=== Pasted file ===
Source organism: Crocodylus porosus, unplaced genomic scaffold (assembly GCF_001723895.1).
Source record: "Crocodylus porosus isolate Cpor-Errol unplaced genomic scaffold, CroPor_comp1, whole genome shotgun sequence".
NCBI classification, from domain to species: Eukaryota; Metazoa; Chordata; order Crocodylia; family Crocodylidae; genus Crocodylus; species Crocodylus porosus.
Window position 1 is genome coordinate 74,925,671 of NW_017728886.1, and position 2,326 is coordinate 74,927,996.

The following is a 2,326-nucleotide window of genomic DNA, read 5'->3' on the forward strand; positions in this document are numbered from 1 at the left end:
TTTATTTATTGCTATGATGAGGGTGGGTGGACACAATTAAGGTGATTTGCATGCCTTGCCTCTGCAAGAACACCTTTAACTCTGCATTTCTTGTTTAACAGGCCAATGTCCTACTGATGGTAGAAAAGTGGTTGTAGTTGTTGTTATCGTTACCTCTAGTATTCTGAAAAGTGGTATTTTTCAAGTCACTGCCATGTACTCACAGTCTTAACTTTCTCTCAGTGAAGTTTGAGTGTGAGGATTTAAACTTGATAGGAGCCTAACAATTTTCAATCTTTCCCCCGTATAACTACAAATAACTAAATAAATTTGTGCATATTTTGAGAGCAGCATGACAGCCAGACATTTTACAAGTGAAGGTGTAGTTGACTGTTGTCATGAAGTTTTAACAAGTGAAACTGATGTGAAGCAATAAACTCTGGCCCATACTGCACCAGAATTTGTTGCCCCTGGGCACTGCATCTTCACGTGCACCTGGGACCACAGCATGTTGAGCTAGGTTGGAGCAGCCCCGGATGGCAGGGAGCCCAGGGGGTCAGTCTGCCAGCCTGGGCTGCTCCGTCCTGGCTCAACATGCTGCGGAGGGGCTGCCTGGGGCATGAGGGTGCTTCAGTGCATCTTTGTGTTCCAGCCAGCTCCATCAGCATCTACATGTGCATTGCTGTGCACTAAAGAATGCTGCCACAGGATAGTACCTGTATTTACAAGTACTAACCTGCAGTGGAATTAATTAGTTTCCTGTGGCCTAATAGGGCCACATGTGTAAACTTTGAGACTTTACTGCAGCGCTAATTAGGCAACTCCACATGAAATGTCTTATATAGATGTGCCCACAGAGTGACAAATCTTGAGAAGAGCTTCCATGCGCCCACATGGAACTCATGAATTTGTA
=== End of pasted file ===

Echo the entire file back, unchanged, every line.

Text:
Source organism: Crocodylus porosus, unplaced genomic scaffold (assembly GCF_001723895.1).
Source record: "Crocodylus porosus isolate Cpor-Errol unplaced genomic scaffold, CroPor_comp1, whole genome shotgun sequence".
NCBI classification, from domain to species: Eukaryota; Metazoa; Chordata; order Crocodylia; family Crocodylidae; genus Crocodylus; species Crocodylus porosus.
Window position 1 is genome coordinate 74,925,671 of NW_017728886.1, and position 2,326 is coordinate 74,927,996.

The following is a 2,326-nucleotide window of genomic DNA, read 5'->3' on the forward strand; positions in this document are numbered from 1 at the left end:
TTTATTTATTGCTATGATGAGGGTGGGTGGACACAATTAAGGTGATTTGCATGCCTTGCCTCTGCAAGAACACCTTTAACTCTGCATTTCTTGTTTAACAGGCCAATGTCCTACTGATGGTAGAAAAGTGGTTGTAGTTGTTGTTATCGTTACCTCTAGTATTCTGAAAAGTGGTATTTTTCAAGTCACTGCCATGTACTCACAGTCTTAACTTTCTCTCAGTGAAGTTTGAGTGTGAGGATTTAAACTTGATAGGAGCCTAACAATTTTCAATCTTTCCCCCGTATAACTACAAATAACTAAATAAATTTGTGCATATTTTGAGAGCAGCATGACAGCCAGACATTTTACAAGTGAAGGTGTAGTTGACTGTTGTCATGAAGTTTTAACAAGTGAAACTGATGTGAAGCAATAAACTCTGGCCCATACTGCACCAGAATTTGTTGCCCCTGGGCACTGCATCTTCACGTGCACCTGGGACCACAGCATGTTGAGCTAGGTTGGAGCAGCCCCGGATGGCAGGGAGCCCAGGGGGTCAGTCTGCCAGCCTGGGCTGCTCCGTCCTGGCTCAACATGCTGCGGAGGGGCTGCCTGGGGCATGAGGGTGCTTCAGTGCATCTTTGTGTTCCAGCCAGCTCCATCAGCATCTACATGTGCATTGCTGTGCACTAAAGAATGCTGCCACAGGATAGTACCTGTATTTACAAGTACTAACCTGCAGTGGAATTAATTAGTTTCCTGTGGCCTAATAGGGCCACATGTGTAAACTTTGAGACTTTACTGCAGCGCTAATTAGGCAACTCCACATGAAATGTCTTATATAGATGTGCCCACAGAGTGACAAATCTTGAGAAGAGCTTCCATGCGCCCACATGGAACTCATGAATTTGTA